The Levite Revealed (Gasp!)By Rabbi Jack Abramowitz
Despite being placed after the story of Samson, there is a consensus that it actually occurred much earlier, in the time of Osniel, the first Judge.
Scouts from the Tribe of Dan were looking for territory when they discovered the altar in Micah’s house. They asked the Levite if they would be successful in their quest and he said they would. (He answered in the name of G-d, rather than the idol. He didn’t actually believe in the idol; that was “just a job.”)
The Danites went about their mission. They reported back about Micah’s idol, which they decided to seize. The Levite opposed them, so they offered him a better job: being priest for them, rather than for Micah alone. A job’s a job, so he took the offer.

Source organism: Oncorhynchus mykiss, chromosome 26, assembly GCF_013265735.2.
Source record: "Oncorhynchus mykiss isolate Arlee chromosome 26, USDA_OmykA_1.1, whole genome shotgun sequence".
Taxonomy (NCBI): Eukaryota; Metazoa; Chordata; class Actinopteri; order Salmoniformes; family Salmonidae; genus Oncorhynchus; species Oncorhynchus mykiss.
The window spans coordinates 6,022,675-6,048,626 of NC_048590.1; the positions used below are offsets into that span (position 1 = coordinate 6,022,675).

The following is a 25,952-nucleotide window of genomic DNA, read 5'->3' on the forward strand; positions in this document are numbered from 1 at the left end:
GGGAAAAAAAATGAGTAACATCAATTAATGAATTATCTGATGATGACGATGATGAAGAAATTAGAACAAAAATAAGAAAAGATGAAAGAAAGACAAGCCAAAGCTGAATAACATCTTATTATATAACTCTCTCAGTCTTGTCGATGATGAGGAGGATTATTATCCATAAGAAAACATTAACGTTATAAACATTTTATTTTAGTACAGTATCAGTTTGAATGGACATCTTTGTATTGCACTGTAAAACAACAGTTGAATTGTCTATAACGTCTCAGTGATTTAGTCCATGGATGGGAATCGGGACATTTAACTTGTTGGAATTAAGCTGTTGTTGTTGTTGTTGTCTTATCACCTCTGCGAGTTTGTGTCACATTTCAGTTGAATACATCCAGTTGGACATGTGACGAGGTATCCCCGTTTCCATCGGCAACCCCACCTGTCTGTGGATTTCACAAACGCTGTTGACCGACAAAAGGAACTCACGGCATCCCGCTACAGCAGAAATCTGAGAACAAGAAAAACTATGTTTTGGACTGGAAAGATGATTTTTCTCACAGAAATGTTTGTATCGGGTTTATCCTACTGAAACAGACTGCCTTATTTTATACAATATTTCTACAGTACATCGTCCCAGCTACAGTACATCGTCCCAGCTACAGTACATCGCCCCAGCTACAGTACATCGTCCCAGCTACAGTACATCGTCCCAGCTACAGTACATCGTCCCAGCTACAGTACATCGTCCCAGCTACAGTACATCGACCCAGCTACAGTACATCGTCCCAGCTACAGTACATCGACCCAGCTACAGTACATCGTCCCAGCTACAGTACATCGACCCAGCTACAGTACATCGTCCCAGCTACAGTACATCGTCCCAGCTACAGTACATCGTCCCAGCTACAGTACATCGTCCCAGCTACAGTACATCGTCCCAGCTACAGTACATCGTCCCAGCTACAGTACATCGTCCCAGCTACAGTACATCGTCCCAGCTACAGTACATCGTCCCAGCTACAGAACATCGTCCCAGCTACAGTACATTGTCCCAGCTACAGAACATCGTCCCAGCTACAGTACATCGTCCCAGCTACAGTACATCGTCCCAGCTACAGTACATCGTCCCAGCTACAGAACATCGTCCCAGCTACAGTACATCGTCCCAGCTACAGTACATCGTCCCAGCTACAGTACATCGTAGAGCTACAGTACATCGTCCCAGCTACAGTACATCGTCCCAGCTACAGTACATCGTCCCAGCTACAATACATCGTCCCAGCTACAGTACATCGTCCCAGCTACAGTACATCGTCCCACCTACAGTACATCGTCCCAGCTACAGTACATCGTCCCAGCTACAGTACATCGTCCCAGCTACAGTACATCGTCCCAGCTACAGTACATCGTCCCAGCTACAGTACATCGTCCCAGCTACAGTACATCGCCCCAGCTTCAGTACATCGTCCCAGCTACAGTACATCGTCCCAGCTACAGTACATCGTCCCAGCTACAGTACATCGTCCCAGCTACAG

Micah found out what was going on and he opposed it. The Danite forces, who greatly outnumbered Micah’s forces, strongly suggested that he just walk away. Dan conquered the city of Laish and renamed it Dan after their ancestor. (Laish is presumably the same city as Leshem in Joshua 19). They established a house of idolatry with the Levite as priest. At this point, the Navi reveals his name: Jonathan, the son of Gershom, the son of Menashe.
But wait! The letter “nun” in the name “Menashe” is suspended halfway above the rest of the name! It’s half in and half out. With the “nun” in, the name is Menashe. With the “nun” out, the name is Moshe!
The commentators explain that Jonathan was the grandson of Moshe (Moses). Moshe was a Levite and he had a son named Gershom, so it all makes sense. So why the “nun,” rendering his name Menashe? Out of respect for Moses, the Navi concealed that fact. (It wasn’t falsified, as the truth is still evident, but it was made more discreet.)